How Big Brands embrace loyalty to drive growth. Already this year retail giants such as John Lewis, Amazon and Waitrose have been commended by top analytical gurus such as Research Farm and Micros for following the most profitable trend. Last year with the demise of High Street stores such as Jessops, HMV and Blockbusters, retailers have been trying hard to combat show rooming and to retain custom. The businesses that have observed trends and moved with the times are those that show every chance of success and their tactics can be utilised no matter how big or small a business is. The main strategy that has been embraced this year is customer loyalty. These brands know that by achieving loyalty from a customer they increase their sales, their conversions and also their custom through word of mouth, however it’s not simply a case of giving out loyalty cards, here’s how the big guys are getting it right.

Gather Information

The brands mentioned above devised a clever strategy even before they gave out their first loyalty cards. Their aim was to gain as much information as they possibly could about every customer. This included the ages, locations but more importantly the likes, dislikes and lifestyles. There’s no point launching a loyalty scheme if only 2% of your customers are actually enticed to take part.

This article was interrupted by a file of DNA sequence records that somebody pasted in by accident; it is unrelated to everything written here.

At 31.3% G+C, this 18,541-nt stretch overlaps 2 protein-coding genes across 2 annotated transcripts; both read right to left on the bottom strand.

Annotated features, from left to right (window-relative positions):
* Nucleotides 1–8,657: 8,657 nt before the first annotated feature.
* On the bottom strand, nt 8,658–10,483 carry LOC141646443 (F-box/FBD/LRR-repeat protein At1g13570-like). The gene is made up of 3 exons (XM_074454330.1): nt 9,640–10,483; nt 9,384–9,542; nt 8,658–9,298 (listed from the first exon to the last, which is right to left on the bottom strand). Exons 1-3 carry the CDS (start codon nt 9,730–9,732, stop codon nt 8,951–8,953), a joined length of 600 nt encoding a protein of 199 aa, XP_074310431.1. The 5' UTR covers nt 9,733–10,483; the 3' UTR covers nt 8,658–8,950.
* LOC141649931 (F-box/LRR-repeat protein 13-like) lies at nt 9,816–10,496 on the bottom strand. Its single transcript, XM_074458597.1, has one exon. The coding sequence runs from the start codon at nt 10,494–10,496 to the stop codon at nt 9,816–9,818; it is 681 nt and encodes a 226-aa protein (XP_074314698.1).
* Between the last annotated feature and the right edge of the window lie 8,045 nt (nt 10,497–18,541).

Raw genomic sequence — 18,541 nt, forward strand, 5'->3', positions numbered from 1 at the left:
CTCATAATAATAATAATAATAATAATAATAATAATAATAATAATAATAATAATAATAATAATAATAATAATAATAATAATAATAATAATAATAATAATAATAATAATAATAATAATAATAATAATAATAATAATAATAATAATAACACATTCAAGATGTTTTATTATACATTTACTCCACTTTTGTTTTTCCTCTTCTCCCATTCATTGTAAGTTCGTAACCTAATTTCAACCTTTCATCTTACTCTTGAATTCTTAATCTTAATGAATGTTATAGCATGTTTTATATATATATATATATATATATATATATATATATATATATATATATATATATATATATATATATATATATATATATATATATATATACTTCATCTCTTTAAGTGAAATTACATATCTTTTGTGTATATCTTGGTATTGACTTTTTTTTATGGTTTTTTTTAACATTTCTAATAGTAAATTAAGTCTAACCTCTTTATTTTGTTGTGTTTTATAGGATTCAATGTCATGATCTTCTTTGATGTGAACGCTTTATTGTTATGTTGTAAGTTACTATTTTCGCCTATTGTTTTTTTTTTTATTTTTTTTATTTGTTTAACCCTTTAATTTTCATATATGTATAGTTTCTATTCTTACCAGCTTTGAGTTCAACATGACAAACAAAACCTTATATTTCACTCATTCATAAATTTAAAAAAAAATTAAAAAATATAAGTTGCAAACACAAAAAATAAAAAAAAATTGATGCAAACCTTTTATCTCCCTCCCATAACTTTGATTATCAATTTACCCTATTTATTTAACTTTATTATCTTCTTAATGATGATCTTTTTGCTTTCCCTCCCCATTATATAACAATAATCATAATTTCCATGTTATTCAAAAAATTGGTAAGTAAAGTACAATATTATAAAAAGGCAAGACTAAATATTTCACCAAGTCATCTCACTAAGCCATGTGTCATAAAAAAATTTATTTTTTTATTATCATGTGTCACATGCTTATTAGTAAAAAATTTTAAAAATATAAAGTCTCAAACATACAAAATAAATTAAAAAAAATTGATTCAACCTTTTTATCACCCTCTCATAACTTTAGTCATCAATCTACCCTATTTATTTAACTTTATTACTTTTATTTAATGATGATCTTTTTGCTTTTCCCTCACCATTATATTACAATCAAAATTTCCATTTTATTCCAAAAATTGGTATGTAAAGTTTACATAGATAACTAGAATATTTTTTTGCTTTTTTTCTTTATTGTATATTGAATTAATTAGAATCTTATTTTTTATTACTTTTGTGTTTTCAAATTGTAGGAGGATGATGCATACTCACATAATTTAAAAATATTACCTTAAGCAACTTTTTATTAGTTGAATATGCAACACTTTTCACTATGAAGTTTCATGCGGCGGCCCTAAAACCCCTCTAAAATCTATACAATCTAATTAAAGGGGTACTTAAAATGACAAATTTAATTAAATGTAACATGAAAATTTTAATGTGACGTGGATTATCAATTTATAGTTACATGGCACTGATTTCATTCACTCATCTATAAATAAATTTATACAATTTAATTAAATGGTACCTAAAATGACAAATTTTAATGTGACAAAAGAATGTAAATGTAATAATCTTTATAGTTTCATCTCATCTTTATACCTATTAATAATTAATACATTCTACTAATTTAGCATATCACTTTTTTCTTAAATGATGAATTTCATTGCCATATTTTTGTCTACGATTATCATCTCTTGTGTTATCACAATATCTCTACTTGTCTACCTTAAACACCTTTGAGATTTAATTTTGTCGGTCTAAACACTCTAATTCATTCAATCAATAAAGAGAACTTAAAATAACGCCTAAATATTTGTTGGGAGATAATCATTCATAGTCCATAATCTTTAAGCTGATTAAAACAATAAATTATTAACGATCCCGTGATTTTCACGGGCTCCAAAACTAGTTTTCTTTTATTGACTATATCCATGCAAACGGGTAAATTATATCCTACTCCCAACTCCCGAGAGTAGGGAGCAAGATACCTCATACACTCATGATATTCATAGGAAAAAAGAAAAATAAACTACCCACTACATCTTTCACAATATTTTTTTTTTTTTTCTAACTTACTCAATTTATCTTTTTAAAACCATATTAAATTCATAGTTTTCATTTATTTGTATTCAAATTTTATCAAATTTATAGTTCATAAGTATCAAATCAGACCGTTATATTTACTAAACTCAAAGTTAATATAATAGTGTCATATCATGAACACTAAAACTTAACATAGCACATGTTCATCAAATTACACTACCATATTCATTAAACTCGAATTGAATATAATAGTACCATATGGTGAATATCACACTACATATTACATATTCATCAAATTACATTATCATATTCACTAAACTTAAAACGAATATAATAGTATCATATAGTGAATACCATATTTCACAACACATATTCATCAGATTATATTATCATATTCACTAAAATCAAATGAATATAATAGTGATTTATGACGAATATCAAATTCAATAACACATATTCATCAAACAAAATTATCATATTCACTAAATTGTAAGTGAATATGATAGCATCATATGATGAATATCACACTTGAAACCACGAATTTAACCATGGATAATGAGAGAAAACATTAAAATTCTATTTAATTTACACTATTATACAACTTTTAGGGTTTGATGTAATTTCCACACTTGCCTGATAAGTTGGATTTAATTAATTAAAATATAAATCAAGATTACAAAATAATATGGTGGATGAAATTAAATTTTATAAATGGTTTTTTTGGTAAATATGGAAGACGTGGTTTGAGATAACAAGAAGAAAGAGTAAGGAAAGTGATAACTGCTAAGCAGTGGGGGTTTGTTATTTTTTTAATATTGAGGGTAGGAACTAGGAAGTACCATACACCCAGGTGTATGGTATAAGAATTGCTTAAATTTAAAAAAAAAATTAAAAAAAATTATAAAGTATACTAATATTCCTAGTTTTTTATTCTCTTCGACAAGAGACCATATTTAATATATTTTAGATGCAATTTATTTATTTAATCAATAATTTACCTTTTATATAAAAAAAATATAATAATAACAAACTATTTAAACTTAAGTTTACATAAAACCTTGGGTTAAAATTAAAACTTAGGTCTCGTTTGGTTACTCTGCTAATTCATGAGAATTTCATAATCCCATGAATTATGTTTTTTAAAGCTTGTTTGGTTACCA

Observe and Learn

Next they took time to observe the buying behaviour of their customers, for example, when someone stopped at Waitrose for milk, did they also pick up a loaf of bread? Were they enticed more by the buy one get one free offer or did they prefer half price items. Can they be persuaded to buy more if a good deal is presented? How many times a week did they shop? The questions are endless but essential.

Forget One Size Fits All

Unless your market is niche, such as targeted at 14 year old girls and nothing else, your loyalty scheme won’t work for everyone. Now you have your information you can use it to your advantage. For instance, Starbucks has 3 loyalty schemes aimed at regular users, occasional users and frequent users so everyone feels as though they are rewarded regardless of how many times they can make it to the café. For instance, if you’re a café and you have regulars for breakfast and again for lunch, the lunch crowd wouldn’t be enticed by a half price full English, whereas the breakfast crowd would love buy five breakfasts and get the sixth free.

Access All Areas

Once your customers have their loyalty card don’t let them forget about it, give them a reason to use it every time they visit. Remind them through emails, mail outs or text message that loyalty card users will receive special offers and treatment on particular days. By keeping your customers close you will promote goodwill which in turn will spread the word. Loyalty is a necessity in these tough economic times if a business hopes to succeed.

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